I had a wonderful experience yesterday. I was invited to lead part of a special workshop.
Stacy Makishi has been leading three workshops for performers and artists. It all culminates with tonight’s ceremony - the “Uncivil Partnership” where people have the chance to marry themselves - an opportunity to commit to accept and love oneself for richer, for poorer, in sickness and in health… everything.
Yesterday was the third and final workshop of the three and Stacy asked me if I’d like to come along and lead for about an hour. The participants had done a lot of work already over the previous workshops. They had shared a great deal and opened themselves to each other.
And I walked into that charged environment - a stranger - a minister in a group mostly suspicious of religious things - and we stood together and Stacy asked me about my shame.
Where to begin?
So I thought a moment… looked within to see those places that feel so vulnerable and tender… I chose just one of the ways in which I had learned I was unacceptable and unloveable. I spoke and they listened.
Perhaps what was most important is what they didn’t do. They didn’t laugh. They didn’t minimize it with “oh, don’t be ridiculous.” They didn’t turn away in embarrassment. They didn’t look at me with derision.
They held my truth. They looked at me with warmth and compassion. And they looked at me knowing that every one of them also held such places as well.
Do not keep to yourself the secret of
your heart, my friend!
Say it to me, only to me, in secret.
You who smile so gently, softly whisper,
my heart will hear it, not my ears.
Speak to me through hesitating
tears, through faltering smiles, through
sweet shame and pain, the secret of your heart!
As I began to love myself…
Shame marks the places we fear - the places we dislike - the places that are tender - the places where have learned not to love ourselves
And shame marks the places we hide from others. It is the reason for the facades we wear. It is the reason for the walls we build to keep others from getting too close.
Shame keeps us from dancing freely.
But, wait, I hear you say… don’t we live in a time of incredible selfishness? Isn’t one of the greatest problems in our time that so many people think only of themselves? We buy ourselves gifts, pamper ourselves perhaps… Shouldn’t we be focusing on love for others rather than yet more love for ourselves?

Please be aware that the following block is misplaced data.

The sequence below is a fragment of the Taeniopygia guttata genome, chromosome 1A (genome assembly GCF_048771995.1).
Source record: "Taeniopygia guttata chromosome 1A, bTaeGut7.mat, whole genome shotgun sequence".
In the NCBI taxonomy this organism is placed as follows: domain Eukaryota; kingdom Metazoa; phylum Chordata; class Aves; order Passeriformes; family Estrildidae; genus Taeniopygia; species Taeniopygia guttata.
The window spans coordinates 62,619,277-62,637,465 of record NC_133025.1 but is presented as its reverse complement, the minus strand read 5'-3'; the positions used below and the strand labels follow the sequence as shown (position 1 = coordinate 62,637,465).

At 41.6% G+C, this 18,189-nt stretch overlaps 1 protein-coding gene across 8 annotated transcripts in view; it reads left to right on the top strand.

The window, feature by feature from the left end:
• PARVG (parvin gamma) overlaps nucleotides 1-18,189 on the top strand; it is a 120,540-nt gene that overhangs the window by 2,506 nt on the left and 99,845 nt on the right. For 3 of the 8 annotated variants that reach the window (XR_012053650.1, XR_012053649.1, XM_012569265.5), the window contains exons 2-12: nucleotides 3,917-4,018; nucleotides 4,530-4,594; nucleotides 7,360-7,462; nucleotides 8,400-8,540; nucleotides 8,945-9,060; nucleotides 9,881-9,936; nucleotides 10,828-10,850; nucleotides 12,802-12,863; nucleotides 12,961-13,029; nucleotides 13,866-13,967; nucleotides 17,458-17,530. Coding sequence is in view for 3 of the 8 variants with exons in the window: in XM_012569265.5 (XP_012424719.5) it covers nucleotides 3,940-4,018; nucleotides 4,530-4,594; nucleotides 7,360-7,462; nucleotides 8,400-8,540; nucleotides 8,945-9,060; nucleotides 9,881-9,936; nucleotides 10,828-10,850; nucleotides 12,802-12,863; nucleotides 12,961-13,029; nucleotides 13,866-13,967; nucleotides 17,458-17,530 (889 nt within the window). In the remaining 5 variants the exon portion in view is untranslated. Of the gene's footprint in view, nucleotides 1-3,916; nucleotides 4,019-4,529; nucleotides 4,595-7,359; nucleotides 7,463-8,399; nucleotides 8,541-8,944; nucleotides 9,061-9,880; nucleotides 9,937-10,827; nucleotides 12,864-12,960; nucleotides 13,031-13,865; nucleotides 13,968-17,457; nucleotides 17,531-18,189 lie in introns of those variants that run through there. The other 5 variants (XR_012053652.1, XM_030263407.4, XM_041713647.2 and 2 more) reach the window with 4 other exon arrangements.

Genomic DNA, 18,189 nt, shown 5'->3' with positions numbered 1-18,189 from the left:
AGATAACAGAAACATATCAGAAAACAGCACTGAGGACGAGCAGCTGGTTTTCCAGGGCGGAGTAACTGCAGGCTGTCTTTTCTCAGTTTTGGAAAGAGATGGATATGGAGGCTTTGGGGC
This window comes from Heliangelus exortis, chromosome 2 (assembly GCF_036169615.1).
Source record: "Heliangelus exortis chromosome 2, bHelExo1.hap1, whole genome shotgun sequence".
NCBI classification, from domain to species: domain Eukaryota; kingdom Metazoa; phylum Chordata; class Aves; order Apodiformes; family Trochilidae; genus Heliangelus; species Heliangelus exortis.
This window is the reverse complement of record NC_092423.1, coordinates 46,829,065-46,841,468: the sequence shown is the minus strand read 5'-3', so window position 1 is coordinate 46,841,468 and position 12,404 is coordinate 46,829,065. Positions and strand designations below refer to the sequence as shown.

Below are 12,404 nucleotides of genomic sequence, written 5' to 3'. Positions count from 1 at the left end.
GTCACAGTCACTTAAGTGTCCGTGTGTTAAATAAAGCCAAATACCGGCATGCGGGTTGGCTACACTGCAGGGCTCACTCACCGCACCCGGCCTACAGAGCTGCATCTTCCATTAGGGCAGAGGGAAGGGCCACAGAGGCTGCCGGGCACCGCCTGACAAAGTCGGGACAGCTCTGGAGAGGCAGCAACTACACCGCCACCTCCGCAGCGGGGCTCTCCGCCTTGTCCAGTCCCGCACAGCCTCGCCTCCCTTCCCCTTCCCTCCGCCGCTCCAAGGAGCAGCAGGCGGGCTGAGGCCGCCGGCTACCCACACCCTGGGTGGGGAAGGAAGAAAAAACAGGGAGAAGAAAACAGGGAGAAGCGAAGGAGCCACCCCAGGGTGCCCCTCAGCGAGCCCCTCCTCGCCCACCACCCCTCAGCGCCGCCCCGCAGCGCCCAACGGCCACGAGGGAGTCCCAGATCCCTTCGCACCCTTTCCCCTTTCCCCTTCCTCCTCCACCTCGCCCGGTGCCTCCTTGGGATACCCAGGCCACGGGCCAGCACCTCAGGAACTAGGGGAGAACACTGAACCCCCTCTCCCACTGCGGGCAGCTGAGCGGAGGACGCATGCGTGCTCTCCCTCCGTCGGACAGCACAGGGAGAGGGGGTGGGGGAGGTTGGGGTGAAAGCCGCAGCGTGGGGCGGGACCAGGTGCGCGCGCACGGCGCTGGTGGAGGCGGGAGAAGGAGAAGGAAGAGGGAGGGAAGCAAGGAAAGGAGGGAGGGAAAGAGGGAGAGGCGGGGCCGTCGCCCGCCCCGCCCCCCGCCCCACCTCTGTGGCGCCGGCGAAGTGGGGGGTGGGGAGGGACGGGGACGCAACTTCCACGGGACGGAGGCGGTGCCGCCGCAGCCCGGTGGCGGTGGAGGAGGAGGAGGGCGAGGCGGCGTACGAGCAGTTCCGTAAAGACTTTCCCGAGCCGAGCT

And isn’t it the thing right now to label everyone we don’t like a narcissist?
I have never seen anyone who loved themselves too much. I have seen many people who need to be loved and need to appear great because - deep down - they feel so inadequate and so unloveable. We aren’t selfish because we love ourselves too much - we are selfish because we love ourselves too little and try to find ways to soothe the pain that comes with feeling unworthy.
As Hafiz wrote, "I wish I could show you when you are lonely or in darkness the astonishing light of your own being."
Each one of us is loveable. Each of our shames grows larger in the darkness and shrinks in the light of compassionate acceptance.
And this is work - it is a struggle and a practice to learn to love ourselves more fully.
Throughout the month of September, this will be our aim. I hope you will join in this work. In addition to the Uncivil Partnership event here this evening, there are four small group workshops involving meditation, art, play, and recognising our unique styles of being. Please participate if you can.
A number of you are also spreading the message beyond our walls through social media. If you’d like to join in that effort, talk to me after the service.
Today, as we begin this month of loving ourselves, I’d like to invite you to an initial commitment and contribution.
You’ll need the paper love-heart you received when you came in. There will be some time for reflection and then, please write something you find hard to love about yourself on the heart. We’ll circulate a basket to collect them.
Please write only only one side of the heart - these will end up as part of the collage workshop on Saturday the 20th.
Every part of you is acceptable. Every part of you is loveable. May this be a time of coming to accept ourselves and one another more fully and more deeply. May this be a time of love.